The rain is full force today, and I am resisting the temptation to call this rain “awful” and “terrible.” I am trying to embrace autumn after all, not be cruel and call it names.
This morning I drove my partner to Granite Falls, WA to the Tsubaki Grand Shrine of America where he received a Shingan Joju Kigan ceremony (a Shinto ceremony for “realization of heartfelt wishes”). This was a birthday gift and a surprise, and it was during our time that I actually felt the pleasure and cleansing power of rain—a sensation I have not felt in a very long time.
The grounds around the Shinto temple are landscaped with bamboo, stone structures, fountains, and other beautiful adornments from Japan. As we walked in the rain toward the temple, I noticed how quiet it was. I heard our steps crunching on the rocks so clearly, and I heard the rain’s sweet patter on the autumn-hued trees and plants around us. I looked up at the sky, gray as it was, and said aloud, “This rain feels cleansing.” I said it almost as a question, as if I couldn’t quite believe my own words. I closed my eyes and surrendered to the sky, letting the water hit my skin, causing little streaks, almost like tears. But these clearly weren’t my tears and this rain was not melancholy: it was gentle and comforting somehow. And refreshing.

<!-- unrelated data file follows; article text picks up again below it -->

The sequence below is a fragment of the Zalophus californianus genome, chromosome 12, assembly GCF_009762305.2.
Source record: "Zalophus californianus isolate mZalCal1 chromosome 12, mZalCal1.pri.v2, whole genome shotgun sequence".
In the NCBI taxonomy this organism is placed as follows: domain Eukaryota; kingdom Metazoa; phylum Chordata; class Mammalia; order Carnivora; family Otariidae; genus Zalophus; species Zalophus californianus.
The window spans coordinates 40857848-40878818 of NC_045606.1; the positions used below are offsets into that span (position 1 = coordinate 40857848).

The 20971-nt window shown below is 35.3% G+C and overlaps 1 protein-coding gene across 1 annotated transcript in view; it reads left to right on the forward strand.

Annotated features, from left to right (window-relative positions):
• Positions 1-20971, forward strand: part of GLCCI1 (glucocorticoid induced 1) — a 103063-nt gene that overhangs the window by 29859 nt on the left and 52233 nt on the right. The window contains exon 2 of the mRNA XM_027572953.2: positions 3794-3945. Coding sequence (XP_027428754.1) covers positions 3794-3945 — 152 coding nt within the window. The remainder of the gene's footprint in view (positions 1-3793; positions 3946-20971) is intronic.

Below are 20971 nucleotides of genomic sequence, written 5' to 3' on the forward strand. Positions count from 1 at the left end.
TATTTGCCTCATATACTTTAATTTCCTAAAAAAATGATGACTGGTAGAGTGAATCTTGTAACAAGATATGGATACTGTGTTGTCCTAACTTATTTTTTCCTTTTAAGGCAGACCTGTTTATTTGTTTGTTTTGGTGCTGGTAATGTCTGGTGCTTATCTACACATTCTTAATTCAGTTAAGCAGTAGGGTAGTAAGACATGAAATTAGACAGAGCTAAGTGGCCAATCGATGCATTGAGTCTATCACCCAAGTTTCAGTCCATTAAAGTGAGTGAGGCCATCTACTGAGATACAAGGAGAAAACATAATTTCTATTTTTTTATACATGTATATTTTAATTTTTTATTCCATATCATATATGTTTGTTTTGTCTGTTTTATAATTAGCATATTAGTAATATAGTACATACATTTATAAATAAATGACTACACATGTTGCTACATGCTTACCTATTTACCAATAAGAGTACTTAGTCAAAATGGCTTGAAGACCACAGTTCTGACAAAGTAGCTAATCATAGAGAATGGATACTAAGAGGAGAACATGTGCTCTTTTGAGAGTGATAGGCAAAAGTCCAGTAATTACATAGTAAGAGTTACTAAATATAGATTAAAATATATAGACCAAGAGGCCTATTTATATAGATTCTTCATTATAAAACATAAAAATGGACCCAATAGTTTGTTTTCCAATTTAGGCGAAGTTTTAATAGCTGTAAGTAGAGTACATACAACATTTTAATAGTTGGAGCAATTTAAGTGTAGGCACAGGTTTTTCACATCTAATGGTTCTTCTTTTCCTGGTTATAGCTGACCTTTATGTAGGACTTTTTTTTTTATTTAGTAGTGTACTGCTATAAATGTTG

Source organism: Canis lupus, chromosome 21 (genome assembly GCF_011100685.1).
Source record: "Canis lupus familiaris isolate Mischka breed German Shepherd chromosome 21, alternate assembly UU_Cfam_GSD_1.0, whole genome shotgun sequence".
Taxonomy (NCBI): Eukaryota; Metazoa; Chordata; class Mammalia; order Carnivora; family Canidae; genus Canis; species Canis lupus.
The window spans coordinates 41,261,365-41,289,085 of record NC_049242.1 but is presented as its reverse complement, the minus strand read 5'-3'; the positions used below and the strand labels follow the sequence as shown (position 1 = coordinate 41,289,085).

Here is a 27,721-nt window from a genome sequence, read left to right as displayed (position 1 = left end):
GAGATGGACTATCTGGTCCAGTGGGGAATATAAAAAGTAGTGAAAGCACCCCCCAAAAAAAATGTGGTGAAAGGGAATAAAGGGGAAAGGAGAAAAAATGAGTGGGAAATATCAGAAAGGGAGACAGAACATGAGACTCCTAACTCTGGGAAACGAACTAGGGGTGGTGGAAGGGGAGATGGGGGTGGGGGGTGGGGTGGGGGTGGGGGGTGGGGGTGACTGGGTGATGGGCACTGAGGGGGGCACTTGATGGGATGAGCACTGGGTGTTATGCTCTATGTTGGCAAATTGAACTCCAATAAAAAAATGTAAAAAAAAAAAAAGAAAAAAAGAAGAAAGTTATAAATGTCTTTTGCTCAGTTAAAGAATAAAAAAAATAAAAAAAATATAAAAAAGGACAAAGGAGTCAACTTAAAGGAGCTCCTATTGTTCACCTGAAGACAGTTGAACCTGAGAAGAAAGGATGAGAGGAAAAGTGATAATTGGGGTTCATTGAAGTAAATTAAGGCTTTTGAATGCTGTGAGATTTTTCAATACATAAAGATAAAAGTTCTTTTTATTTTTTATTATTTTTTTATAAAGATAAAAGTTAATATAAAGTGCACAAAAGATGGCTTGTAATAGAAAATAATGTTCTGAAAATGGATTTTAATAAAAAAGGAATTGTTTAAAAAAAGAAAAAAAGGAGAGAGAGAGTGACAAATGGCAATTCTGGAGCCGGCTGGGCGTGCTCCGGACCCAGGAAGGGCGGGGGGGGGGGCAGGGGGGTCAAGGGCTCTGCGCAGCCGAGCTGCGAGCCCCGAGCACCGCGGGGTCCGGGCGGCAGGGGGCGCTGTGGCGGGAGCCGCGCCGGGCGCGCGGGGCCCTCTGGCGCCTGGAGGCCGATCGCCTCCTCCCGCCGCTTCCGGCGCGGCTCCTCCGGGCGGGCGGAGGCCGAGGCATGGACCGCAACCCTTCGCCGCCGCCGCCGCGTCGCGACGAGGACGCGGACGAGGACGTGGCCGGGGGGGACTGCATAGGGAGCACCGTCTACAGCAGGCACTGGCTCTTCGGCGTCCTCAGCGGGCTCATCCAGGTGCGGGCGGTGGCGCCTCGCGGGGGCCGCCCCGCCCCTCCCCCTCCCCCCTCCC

After the powerful and centering ceremony, my partner and I walked the grounds just a bit more. Near the path to the river was a stone statue of a frog. As soon as I saw him, his placement made sense to me, for Frog is often associated with water and cleansing energy. In David Carson’s Medicine Cards, he writes, “Frog medicine is akin to water energy, and the East on the medicine wheel. Frog teaches us to honor our tears, for they cleanse the soul.”
This passage made me wonder about the purity we must attain each year here in the northwest after months of fall and winter rain. It also made me recall moments of my own tears and how they have seemed to purify me by my release of built up pain. And I think of the tears that flow for some of my clients during our massage or Reiki sessions; I welcome these tears with open arms and some of my clients are surprised by this reception. I tell them, “This session is about you, not just your muscles, not just your sore back; it’s about the whole you, so if tears must come, we will let them flow. And we will attend to all of you.”
Carson also writes, “Like Frog, we are asked to know when it is time to refresh, purify, and refill the coffers of the soul.” It occurs to me that autumn and winter may be just that for me – a time to refill the coffers of my soul. And perhaps like frog, I can learn to appreciate these drippy, soggy days because they remind me to honor the deep waters within me.